PFF’s Steve Palazzolo Explains Discrepancy Between Perception Of Big Ben Vs His Numbers

One subject from last season that may have perplexed a lot of Pittsburgh Steelers fans is how quarterback Ben Roethlisberger could have put up career numbers, even strong numbers compared on a league-wide basis, and seemingly universally be regarded as having a mediocre season. He was just the second quarterback to throw for over 5000 yards and not earn a Pro Bowl nomination, as just one example.

One other of countless examples would be Pro Football Focus, whose grade for Roethlisberger last season many scoffed at. His 78.2 grade from last season was the first sub-80 score the site had assigned him since 2011. He has only had four sub-80 grades in the PFF era beginning in 2006, those being in 2018, 2011, 2008, and 2006.

It was because of that that I was interested in hearing one of the site’s head figures, Steve Palazzolo, speak more directly about the discrepancy between his statistical output and his number grade, which he did recently in an AFC North roundtable discussion:

He just missed a lot of throws. Our system, I think, unlocks [some things that numbers don’t]. You know, ‘here are some stats, here’s a PFF grade’, but the context behind it is important. He put up huge numbers in an okay grade because he just missed a ton of throws. He missed AB a lot. He made a lot of bad decisions. He had a lot of interception luck. But he’s still a guy that can make a ton of plays. He had one of the highest percentages of positively-graded throws as well. So he still has that in him, he still knows how to make plays, carry a team. He’s just got to cut down on some of the mistakes that he made last year, because he wasn’t making those in the previous years. But a missed throw here and there doesn’t always show up in the stats. It didn’t really last year. He’s still more than capable. He’s a top eight to 10 quarterback still in the NFL.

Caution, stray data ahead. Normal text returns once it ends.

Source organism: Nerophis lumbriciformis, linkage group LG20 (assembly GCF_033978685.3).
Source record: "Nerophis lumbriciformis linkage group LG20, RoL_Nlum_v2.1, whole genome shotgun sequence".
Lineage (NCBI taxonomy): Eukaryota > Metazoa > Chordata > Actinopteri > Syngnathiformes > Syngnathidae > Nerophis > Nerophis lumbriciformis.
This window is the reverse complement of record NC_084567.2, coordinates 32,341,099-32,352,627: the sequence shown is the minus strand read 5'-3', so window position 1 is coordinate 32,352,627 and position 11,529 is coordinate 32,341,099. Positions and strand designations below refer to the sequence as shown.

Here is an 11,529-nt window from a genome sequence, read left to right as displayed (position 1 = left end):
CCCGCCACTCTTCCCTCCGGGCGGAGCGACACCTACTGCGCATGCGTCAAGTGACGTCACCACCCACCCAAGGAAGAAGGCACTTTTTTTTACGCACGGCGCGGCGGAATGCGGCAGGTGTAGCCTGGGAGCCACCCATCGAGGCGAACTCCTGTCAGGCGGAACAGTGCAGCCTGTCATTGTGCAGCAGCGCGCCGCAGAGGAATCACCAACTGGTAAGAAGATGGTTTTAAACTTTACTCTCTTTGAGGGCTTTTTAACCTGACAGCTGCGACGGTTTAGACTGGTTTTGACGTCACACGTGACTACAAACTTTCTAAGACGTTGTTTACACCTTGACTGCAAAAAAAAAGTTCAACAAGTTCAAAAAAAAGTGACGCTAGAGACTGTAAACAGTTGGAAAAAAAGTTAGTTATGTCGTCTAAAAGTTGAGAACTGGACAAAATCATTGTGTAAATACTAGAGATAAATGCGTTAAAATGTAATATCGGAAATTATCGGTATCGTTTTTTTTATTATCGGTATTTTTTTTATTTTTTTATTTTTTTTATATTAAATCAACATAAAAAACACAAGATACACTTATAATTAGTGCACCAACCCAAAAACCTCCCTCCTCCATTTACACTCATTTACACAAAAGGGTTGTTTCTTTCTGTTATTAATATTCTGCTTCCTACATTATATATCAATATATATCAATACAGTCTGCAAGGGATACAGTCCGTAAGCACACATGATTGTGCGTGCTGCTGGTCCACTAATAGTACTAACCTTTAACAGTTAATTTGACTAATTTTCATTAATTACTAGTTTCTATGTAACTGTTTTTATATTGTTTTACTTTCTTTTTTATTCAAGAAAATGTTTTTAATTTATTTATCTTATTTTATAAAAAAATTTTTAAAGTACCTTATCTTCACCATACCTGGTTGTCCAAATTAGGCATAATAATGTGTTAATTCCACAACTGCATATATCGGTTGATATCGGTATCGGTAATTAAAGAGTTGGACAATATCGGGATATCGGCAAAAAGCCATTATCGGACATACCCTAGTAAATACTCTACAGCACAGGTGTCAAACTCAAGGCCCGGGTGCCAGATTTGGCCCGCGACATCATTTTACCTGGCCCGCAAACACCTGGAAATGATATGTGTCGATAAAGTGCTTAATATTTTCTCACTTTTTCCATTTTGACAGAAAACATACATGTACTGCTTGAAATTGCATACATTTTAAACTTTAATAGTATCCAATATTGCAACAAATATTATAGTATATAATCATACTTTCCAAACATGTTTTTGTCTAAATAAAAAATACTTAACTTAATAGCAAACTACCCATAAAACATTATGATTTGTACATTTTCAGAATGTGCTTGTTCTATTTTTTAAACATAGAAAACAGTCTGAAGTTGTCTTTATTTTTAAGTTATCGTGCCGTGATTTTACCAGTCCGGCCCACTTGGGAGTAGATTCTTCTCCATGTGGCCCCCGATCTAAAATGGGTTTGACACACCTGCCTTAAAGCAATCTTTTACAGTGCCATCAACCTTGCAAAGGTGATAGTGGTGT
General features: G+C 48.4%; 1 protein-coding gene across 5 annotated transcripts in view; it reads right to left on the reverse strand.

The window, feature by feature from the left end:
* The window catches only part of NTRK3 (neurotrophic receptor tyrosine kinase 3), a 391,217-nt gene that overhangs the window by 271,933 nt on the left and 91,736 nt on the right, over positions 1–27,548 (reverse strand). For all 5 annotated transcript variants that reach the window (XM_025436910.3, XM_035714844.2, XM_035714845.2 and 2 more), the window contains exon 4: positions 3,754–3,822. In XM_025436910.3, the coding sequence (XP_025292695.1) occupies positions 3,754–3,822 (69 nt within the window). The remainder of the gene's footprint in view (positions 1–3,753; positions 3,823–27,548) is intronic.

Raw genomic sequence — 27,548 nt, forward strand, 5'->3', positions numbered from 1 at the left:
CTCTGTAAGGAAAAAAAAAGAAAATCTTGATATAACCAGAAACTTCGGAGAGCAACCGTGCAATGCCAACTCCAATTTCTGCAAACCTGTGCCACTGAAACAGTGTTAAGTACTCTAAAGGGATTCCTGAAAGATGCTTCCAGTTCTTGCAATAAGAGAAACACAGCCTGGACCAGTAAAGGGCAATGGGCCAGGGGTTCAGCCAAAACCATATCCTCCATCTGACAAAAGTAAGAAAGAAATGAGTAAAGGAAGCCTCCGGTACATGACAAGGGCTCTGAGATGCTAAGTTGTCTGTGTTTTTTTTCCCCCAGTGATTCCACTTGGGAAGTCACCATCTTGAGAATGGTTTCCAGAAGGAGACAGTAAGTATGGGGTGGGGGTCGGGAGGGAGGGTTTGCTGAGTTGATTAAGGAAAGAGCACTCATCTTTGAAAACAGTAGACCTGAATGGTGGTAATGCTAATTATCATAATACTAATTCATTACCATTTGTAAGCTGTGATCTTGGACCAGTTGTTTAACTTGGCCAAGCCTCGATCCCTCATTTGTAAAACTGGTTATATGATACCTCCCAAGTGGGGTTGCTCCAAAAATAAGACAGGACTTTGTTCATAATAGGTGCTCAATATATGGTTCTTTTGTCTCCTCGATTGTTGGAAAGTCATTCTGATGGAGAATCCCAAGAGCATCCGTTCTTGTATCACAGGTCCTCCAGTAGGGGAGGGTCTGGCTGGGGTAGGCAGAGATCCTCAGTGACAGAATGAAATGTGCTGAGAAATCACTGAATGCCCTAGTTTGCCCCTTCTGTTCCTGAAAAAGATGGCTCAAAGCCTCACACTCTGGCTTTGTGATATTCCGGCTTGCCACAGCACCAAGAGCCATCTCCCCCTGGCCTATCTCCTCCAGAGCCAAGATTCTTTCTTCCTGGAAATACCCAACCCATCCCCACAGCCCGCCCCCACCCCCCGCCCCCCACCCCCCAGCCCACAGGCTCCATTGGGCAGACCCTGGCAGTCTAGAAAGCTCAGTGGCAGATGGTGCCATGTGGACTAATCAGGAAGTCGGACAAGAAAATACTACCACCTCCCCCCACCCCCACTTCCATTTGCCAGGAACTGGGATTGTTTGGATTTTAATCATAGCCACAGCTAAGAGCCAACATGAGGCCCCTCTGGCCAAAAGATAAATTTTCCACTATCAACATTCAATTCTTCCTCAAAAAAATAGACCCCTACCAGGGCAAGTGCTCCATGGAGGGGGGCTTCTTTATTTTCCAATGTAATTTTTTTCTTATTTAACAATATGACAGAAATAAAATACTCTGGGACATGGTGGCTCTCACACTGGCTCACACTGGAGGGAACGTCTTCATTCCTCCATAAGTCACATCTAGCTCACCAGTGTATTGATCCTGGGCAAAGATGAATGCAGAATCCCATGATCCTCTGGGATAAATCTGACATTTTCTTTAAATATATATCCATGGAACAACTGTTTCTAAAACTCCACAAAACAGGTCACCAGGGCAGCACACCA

He did get off to a fairly slow start, by and large, starting with three interceptions in the opener. His accuracy, particularly when targeting Antonio Brown, was very spotty through much of the early portions of the season, as you might recall.

His accuracy improved as the season went on—in fact, he completed nearly 70 percent of his passes in the second half of the year, compared to under 65 percent in the first half, but everything else was largely consistent. Throwing roughly half of his touchdowns, interceptions, and yards divided by halves.

I do think that Palazzolo is right on his evaluation of Roethlisberger’s season, including his discussion of ‘interception luck’, which I have also talked about and tracked throughout the year. While his interception percentage was near his career average, he was putting more balls into harm’s way, and generally making poor decisions more frequently, than he had in the past. That has to be improved upon this year.

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